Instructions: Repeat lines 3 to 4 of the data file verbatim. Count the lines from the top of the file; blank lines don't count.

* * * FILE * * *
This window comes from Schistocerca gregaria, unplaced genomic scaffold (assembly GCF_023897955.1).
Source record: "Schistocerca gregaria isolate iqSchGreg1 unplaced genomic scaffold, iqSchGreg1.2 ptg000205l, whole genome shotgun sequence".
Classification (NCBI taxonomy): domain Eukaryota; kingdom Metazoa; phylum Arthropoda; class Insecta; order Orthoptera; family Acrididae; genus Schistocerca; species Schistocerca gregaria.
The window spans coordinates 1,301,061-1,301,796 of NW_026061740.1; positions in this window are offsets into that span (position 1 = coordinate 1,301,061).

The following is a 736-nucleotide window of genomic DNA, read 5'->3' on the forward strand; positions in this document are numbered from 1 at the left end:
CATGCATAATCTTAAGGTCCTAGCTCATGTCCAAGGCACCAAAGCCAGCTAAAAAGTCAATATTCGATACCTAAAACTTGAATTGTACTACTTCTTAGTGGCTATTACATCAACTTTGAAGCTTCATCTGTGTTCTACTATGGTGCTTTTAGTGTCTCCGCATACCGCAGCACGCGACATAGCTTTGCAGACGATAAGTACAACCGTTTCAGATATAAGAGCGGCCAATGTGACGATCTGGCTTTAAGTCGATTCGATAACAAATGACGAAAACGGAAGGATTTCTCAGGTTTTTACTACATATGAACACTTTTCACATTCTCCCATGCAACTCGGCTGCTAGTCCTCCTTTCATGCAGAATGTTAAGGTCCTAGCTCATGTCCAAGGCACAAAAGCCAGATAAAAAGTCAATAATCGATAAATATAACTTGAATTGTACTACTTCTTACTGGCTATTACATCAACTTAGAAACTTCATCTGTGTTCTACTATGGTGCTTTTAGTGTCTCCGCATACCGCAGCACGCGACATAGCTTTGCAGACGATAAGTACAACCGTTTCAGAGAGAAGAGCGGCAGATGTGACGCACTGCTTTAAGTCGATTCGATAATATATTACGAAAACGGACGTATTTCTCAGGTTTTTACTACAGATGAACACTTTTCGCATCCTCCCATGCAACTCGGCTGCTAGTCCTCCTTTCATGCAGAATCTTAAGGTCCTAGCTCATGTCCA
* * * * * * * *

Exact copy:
Classification (NCBI taxonomy): domain Eukaryota; kingdom Metazoa; phylum Arthropoda; class Insecta; order Orthoptera; family Acrididae; genus Schistocerca; species Schistocerca gregaria.
The window spans coordinates 1,301,061-1,301,796 of NW_026061740.1; positions in this window are offsets into that span (position 1 = coordinate 1,301,061).